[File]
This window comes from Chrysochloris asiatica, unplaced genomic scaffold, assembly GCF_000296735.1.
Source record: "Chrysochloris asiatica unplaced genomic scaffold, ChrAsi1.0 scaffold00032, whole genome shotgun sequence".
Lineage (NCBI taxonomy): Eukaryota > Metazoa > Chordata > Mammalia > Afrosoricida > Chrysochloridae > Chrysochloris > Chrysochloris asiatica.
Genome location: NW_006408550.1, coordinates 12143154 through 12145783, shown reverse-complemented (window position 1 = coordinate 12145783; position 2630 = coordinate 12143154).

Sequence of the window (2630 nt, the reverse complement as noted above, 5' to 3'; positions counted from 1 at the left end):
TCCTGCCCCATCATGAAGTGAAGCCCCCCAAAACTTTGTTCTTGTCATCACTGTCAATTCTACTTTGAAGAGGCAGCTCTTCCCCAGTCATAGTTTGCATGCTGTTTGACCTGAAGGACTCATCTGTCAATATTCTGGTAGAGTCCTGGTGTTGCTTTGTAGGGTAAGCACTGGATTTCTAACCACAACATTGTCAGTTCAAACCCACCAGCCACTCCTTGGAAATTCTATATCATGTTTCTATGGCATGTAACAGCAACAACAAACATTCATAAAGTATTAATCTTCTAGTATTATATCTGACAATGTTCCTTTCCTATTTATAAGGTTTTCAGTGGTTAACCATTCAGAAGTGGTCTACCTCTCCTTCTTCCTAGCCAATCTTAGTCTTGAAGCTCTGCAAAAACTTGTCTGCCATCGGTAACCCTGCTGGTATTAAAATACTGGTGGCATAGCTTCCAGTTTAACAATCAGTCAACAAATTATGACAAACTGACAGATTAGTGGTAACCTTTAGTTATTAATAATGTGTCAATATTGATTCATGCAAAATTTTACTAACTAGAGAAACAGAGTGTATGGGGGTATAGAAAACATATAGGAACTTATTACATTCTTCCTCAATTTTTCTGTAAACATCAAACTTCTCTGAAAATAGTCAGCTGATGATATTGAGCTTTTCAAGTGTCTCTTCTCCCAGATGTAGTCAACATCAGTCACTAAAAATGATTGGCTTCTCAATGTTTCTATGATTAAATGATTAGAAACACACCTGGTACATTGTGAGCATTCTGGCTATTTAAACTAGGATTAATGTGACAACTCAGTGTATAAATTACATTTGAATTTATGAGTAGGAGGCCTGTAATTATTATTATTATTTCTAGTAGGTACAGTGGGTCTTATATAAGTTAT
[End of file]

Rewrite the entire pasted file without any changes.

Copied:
This window comes from Chrysochloris asiatica, unplaced genomic scaffold, assembly GCF_000296735.1.
Source record: "Chrysochloris asiatica unplaced genomic scaffold, ChrAsi1.0 scaffold00032, whole genome shotgun sequence".
Lineage (NCBI taxonomy): Eukaryota > Metazoa > Chordata > Mammalia > Afrosoricida > Chrysochloridae > Chrysochloris > Chrysochloris asiatica.
Genome location: NW_006408550.1, coordinates 12143154 through 12145783, shown reverse-complemented (window position 1 = coordinate 12145783; position 2630 = coordinate 12143154).

Sequence of the window (2630 nt, the reverse complement as noted above, 5' to 3'; positions counted from 1 at the left end):
TCCTGCCCCATCATGAAGTGAAGCCCCCCAAAACTTTGTTCTTGTCATCACTGTCAATTCTACTTTGAAGAGGCAGCTCTTCCCCAGTCATAGTTTGCATGCTGTTTGACCTGAAGGACTCATCTGTCAATATTCTGGTAGAGTCCTGGTGTTGCTTTGTAGGGTAAGCACTGGATTTCTAACCACAACATTGTCAGTTCAAACCCACCAGCCACTCCTTGGAAATTCTATATCATGTTTCTATGGCATGTAACAGCAACAACAAACATTCATAAAGTATTAATCTTCTAGTATTATATCTGACAATGTTCCTTTCCTATTTATAAGGTTTTCAGTGGTTAACCATTCAGAAGTGGTCTACCTCTCCTTCTTCCTAGCCAATCTTAGTCTTGAAGCTCTGCAAAAACTTGTCTGCCATCGGTAACCCTGCTGGTATTAAAATACTGGTGGCATAGCTTCCAGTTTAACAATCAGTCAACAAATTATGACAAACTGACAGATTAGTGGTAACCTTTAGTTATTAATAATGTGTCAATATTGATTCATGCAAAATTTTACTAACTAGAGAAACAGAGTGTATGGGGGTATAGAAAACATATAGGAACTTATTACATTCTTCCTCAATTTTTCTGTAAACATCAAACTTCTCTGAAAATAGTCAGCTGATGATATTGAGCTTTTCAAGTGTCTCTTCTCCCAGATGTAGTCAACATCAGTCACTAAAAATGATTGGCTTCTCAATGTTTCTATGATTAAATGATTAGAAACACACCTGGTACATTGTGAGCATTCTGGCTATTTAAACTAGGATTAATGTGACAACTCAGTGTATAAATTACATTTGAATTTATGAGTAGGAGGCCTGTAATTATTATTATTATTTCTAGTAGGTACAGTGGGTCTTATATAAGTTAT